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Key parts of ruling backed

In a blow to the coal industry and the Underwood administration, federal regulators filed a brief Monday that supports key parts of a court order to limit mountaintop removal mining.

 

Lawyers from the U.S. Justice Department said a stream "buffer zone" rule was intended to control the size of valley fills.

 

"Valley fills in intermittent or perennial streams may be authorized under the buffer zone rule only if the permitting agency finds that they will not adversely affect the environmental resources of the filled stream segments," said the brief, filed with the 4th U.S. Circuit Court of Appeals.

 

"The elimination of substantial intermittent or perennial stream segment[s] necessarily causes adverse environmental effects, as it eliminates all aquatic life that inhabits those stream segments," the brief said.

 

But federal officials also opposed part of federal district Judge Charles H. Haden II's ruling that they said could prohibit all valley fills.

 

"We think that the broad ban on any introduction of spoil into the streams is just too broad," said Lois Schiffer, the federal government's top environmental lawyer.

 

"We have to look case by case to see if the protections of the Clean Water Act are met," she said in a telephone interview. "We think it will have the effect of being more environmentally protective than it has been in the past." Schiffer filed a 54-page brief Monday evening on behalf of the U.S. Environmental Protection Agency, the Army Corps of Engineers and the Department of the Interior's Office of Surface Mining.

 

Mountaintop removal mining blasts off entire hilltops to uncover coal deposits. Leftover rock and earth are dumped into nearby valleys, burying streams. At least 750 miles of West Virginia streams have been approved to be buried by valley fills, according to state Division of Environmental Protection records.

 

In October 1999, Haden ruled that a federal stream buffer zone rule prohibited fills in perennial streams, which flow all year, and intermittent streams, which flow most of the year. Fills are allowed only in smaller, ephemeral streams, which flow only when it rains or when snow melts, Haden ruled.

 

In his ruling, Haden also said fills cannot be authorized under "dredge-and-fill" permits issued by the Corps of Engineers. Instead, he said, fills are regulated by the EPA under its pollution discharge permits.

 

Gov. Cecil Underwood and the coal industry said Haden's ruling would end all mining in West Virginia. DEP, the industry, the United Mine Workers and the Justice Department appealed the Haden decision to the 4th Circuit in Richmond, Va.

 

On Monday, the Justice Department and the industry were scheduled to file their initial legal briefs. A copy of the industry's brief was not available Monday evening, said Bill Raney, president of the West Virginia Coal Association.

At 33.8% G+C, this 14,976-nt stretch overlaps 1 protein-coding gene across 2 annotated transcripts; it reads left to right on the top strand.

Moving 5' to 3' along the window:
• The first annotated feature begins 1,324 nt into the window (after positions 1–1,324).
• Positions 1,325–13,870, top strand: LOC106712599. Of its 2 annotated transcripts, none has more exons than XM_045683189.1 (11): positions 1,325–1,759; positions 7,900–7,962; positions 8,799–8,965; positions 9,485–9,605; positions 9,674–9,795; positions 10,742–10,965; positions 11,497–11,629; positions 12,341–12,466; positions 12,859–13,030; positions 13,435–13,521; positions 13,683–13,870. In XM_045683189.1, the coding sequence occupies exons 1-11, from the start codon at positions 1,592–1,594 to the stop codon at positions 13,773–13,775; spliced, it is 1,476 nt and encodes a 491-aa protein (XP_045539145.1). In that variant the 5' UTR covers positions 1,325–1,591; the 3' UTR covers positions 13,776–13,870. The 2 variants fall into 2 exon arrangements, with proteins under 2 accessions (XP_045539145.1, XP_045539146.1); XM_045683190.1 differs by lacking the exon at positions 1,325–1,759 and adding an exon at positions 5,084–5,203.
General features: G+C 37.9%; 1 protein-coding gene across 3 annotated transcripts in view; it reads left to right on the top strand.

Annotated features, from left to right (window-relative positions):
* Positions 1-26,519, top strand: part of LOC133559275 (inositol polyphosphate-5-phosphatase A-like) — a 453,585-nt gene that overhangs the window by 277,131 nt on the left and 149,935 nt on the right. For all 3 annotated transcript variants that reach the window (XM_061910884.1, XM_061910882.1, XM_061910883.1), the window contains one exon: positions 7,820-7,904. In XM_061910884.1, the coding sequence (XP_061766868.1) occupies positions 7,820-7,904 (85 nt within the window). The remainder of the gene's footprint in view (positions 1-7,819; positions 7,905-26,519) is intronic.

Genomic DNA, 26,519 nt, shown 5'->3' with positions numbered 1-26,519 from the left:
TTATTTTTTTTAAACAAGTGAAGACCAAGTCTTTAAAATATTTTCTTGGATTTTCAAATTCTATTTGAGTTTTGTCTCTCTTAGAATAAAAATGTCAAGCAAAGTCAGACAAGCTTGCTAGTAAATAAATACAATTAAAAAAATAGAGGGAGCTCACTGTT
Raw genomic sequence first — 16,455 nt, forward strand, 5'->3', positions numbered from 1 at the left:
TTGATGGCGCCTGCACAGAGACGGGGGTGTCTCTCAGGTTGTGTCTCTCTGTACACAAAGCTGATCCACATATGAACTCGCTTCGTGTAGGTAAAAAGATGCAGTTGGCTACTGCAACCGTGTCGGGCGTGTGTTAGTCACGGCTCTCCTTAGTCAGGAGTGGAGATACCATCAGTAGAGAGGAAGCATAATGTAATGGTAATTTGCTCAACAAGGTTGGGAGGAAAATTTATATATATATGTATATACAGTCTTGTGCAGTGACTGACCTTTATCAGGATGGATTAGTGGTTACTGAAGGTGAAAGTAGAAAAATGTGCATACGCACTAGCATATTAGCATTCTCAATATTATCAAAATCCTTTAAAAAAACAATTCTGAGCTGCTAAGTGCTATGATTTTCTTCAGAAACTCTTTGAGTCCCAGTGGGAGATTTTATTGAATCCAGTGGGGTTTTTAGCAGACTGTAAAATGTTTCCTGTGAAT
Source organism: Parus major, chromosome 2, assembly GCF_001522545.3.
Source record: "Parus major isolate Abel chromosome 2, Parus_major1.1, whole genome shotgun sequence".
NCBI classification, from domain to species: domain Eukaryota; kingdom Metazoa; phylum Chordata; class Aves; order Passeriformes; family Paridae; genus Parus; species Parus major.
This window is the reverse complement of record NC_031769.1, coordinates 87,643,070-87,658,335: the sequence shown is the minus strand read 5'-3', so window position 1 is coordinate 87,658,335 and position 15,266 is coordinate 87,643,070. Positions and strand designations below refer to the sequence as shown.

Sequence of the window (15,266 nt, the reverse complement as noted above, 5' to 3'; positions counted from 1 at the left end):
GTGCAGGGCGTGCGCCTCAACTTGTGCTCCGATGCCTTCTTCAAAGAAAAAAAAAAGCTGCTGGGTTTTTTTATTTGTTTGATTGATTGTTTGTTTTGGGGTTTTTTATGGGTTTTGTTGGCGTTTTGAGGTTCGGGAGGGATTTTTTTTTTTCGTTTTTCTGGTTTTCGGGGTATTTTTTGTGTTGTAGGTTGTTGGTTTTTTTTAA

The federal government's brief, however, was more hotly anticipated by those watching the mountaintop removal case.

 

The brief made four major points: - The government supported the rights of residents to file lawsuits in federal court against state agencies that are not properly enforcing the 1977 Surface Mining Control and Reclamation Act. The Underwood administration says the state is immune from such suits.

 

- Federal lawyers agreed with Haden that the buffer zone rule "prohibits the burial of substantial portions of intermittent and perennial streams" beneath valley fills. Some fills could be allowed in those streams, federal officials said, if mine operators met the test for a buffer zone variance.

 

But federal officials also said they had withdrawn an August 1999 agreement that made it easier for operators to meet that test. Under the agreement, a buffer zone variance could be granted if an operator received a dredge-and-fill permit from the corps.

 

On Monday, OSM Director Kay Henry said that the buffer zone test was more stringent than the corps' permit requirements. In a letter to DEP Director Michael Castle, Henry said companies must meet both tests.

 

- The Justice Department said Haden was wrong to outlaw the permitting of valley fills under corps' permits. Haden had ruled that valley fills are mining "waste," and that waste fills could not be approved by the corps.

 

In an interview, EPA Deputy Administrator Michael McCabe said his agency and the corps would issue new regulations later this week to allow mining waste fills to be authorized by the corps.

 

- Federal regulators argued that Haden's ruling was overly broad, because it blocked DEP from issuing permits that allowed "placement of any excess mining spoil into any" perennial or intermittent stream.

 

"The district court's injunction would prohibit the placement of even de minimis amounts of excess spoil, such as a single rock or handful of dirt, in any intermittent or perennial stream," the government brief said.

 

"No evidence was presented to the district court that the disposal of small quantities of mining soil, even the disposal of de minimis quantities, invariably causes adverse environmental effects," it said.

 

The government asked the 4th Circuit to reverse Haden's injunction, remand the case to him, and instruct Haden "to frame an injunction that is more narrowly tailored to the claims that were before the court." To contact staff writer Ken Ward Jr., use e-mail or call 348-1702.


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